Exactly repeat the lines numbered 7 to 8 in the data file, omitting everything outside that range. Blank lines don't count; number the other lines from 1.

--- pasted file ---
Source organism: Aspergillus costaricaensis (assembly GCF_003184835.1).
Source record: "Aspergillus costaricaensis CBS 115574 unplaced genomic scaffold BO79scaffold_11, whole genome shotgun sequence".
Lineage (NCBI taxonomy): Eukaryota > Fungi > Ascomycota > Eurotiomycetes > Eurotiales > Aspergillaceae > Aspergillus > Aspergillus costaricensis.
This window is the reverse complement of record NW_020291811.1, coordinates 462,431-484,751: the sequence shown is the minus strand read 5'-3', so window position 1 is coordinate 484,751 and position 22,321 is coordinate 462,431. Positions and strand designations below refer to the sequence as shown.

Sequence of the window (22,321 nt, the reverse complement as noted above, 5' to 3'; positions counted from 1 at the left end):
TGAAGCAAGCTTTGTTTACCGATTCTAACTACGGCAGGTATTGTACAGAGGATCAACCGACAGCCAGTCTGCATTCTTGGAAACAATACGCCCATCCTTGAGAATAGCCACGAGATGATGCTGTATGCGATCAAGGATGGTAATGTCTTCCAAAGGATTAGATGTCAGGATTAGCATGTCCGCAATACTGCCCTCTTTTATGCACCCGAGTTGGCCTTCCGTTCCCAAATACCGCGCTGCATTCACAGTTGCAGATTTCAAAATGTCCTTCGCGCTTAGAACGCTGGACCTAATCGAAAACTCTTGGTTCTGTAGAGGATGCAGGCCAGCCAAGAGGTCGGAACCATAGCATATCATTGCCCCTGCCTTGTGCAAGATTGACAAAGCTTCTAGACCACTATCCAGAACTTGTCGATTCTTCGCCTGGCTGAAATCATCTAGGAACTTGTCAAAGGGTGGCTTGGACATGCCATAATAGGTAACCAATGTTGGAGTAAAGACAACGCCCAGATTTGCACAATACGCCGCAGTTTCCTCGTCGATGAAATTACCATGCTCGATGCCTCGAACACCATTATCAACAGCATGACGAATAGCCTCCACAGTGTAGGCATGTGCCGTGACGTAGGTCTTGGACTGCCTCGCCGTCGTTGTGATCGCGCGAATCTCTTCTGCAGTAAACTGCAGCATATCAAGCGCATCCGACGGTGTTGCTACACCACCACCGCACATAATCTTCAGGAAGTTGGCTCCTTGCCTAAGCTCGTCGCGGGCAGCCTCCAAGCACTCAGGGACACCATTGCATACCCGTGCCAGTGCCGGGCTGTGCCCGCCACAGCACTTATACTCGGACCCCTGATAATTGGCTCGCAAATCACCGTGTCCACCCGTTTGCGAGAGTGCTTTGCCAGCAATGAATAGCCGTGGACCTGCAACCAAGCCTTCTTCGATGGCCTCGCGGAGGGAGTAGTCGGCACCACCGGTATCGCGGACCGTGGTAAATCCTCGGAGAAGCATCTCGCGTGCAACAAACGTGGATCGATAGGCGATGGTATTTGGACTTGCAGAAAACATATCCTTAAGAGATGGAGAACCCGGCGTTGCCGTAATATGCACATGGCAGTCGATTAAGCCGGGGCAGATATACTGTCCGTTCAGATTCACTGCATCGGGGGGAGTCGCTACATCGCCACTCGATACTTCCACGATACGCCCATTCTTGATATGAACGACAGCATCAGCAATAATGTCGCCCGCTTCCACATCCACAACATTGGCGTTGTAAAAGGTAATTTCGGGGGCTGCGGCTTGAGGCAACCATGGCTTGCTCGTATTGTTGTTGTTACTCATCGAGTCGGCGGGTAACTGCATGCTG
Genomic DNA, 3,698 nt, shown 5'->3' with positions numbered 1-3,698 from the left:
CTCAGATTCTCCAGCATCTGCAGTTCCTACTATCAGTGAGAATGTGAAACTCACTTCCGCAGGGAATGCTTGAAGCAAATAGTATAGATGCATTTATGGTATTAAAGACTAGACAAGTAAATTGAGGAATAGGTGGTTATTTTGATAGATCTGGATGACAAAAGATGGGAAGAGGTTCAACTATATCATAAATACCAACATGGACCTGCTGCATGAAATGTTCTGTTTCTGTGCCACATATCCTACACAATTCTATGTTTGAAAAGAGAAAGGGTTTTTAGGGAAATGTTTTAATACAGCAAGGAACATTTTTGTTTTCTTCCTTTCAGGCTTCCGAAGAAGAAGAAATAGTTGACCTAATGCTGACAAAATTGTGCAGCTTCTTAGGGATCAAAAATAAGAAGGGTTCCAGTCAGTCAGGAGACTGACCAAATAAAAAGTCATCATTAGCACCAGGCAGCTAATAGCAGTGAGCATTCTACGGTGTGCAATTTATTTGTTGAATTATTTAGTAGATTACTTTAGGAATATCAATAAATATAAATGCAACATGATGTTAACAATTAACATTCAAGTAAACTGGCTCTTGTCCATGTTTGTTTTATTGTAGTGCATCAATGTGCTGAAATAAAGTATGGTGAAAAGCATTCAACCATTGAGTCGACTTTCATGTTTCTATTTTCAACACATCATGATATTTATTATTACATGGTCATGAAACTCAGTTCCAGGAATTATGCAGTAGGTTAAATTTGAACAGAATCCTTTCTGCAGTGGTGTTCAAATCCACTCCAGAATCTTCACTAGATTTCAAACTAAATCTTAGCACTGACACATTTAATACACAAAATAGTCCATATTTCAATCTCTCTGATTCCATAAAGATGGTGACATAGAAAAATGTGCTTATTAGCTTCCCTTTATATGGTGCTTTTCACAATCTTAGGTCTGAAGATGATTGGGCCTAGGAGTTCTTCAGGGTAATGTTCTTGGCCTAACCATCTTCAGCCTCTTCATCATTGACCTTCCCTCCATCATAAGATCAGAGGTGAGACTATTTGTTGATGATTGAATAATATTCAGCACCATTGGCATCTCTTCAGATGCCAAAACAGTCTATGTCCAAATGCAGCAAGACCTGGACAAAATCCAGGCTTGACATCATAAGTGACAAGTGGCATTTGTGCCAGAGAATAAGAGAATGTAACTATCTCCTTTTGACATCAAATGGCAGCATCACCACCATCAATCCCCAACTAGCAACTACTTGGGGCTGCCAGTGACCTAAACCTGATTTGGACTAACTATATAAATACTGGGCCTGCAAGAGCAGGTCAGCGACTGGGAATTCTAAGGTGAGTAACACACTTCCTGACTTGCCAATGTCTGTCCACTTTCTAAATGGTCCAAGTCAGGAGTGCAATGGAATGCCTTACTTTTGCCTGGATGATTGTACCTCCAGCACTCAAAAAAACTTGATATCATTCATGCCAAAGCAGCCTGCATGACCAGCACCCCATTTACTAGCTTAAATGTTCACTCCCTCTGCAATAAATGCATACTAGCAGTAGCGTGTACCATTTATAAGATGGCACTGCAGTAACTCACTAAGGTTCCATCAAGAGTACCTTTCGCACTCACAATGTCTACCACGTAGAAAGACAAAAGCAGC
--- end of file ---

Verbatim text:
Genomic DNA, 3,698 nt, shown 5'->3' with positions numbered 1-3,698 from the left:
CTCAGATTCTCCAGCATCTGCAGTTCCTACTATCAGTGAGAATGTGAAACTCACTTCCGCAGGGAATGCTTGAAGCAAATAGTATAGATGCATTTATGGTATTAAAGACTAGACAAGTAAATTGAGGAATAGGTGGTTATTTTGATAGATCTGGATGACAAAAGATGGGAAGAGGTTCAACTATATCATAAATACCAACATGGACCTGCTGCATGAAATGTTCTGTTTCTGTGCCACATATCCTACACAATTCTATGTTTGAAAAGAGAAAGGGTTTTTAGGGAAATGTTTTAATACAGCAAGGAACATTTTTGTTTTCTTCCTTTCAGGCTTCCGAAGAAGAAGAAATAGTTGACCTAATGCTGACAAAATTGTGCAGCTTCTTAGGGATCAAAAATAAGAAGGGTTCCAGTCAGTCAGGAGACTGACCAAATAAAAAGTCATCATTAGCACCAGGCAGCTAATAGCAGTGAGCATTCTACGGTGTGCAATTTATTTGTTGAATTATTTAGTAGATTACTTTAGGAATATCAATAAATATAAATGCAACATGATGTTAACAATTAACATTCAAGTAAACTGGCTCTTGTCCATGTTTGTTTTATTGTAGTGCATCAATGTGCTGAAATAAAGTATGGTGAAAAGCATTCAACCATTGAGTCGACTTTCATGTTTCTATTTTCAACACATCATGATATTTATTATTACATGGTCATGAAACTCAGTTCCAGGAATTATGCAGTAGGTTAAATTTGAACAGAATCCTTTCTGCAGTGGTGTTCAAATCCACTCCAGAATCTTCACTAGATTTCAAACTAAATCTTAGCACTGACACATTTAATACACAAAATAGTCCATATTTCAATCTCTCTGATTCCATAAAGATGGTGACATAGAAAAATGTGCTTATTAGCTTCCCTTTATATGGTGCTTTTCACAATCTTAGGTCTGAAGATGATTGGGCCTAGGAGTTCTTCAGGGTAATGTTCTTGGCCTAACCATCTTCAGCCTCTTCATCATTGACCTTCCCTCCATCATAAGATCAGAGGTGAGACTATTTGTTGATGATTGAATAATATTCAGCACCATTGGCATCTCTTCAGATGCCAAAACAGTCTATGTCCAAATGCAGCAAGACCTGGACAAAATCCAGGCTTGACATCATAAGTGACAAGTGGCATTTGTGCCAGAGAATAAGAGAATGTAACTATCTCCTTTTGACATCAAATGGCAGCATCACCACCATCAATCCCCAACTAGCAACTACTTGGGGCTGCCAGTGACCTAAACCTGATTTGGACTAACTATATAAATACTGGGCCTGCAAGAGCAGGTCAGCGACTGGGAATTCTAAGGTGAGTAACACACTTCCTGACTTGCCAATGTCTGTCCACTTTCTAAATGGTCCAAGTCAGGAGTGCAATGGAATGCCTTACTTTTGCCTGGATGATTGTACCTCCAGCACTCAAAAAAACTTGATATCATTCATGCCAAAGCAGCCTGCATGACCAGCACCCCATTTACTAGCTTAAATGTTCACTCCCTCTGCAATAAATGCATACTAGCAGTAGCGTGTACCATTTATAAGATGGCACTGCAGTAACTCACTAAGGTTCCATCAAGAGTACCTTTCGCACTCACAATGTCTACCACGTAGAAAGACAAAAGCAGC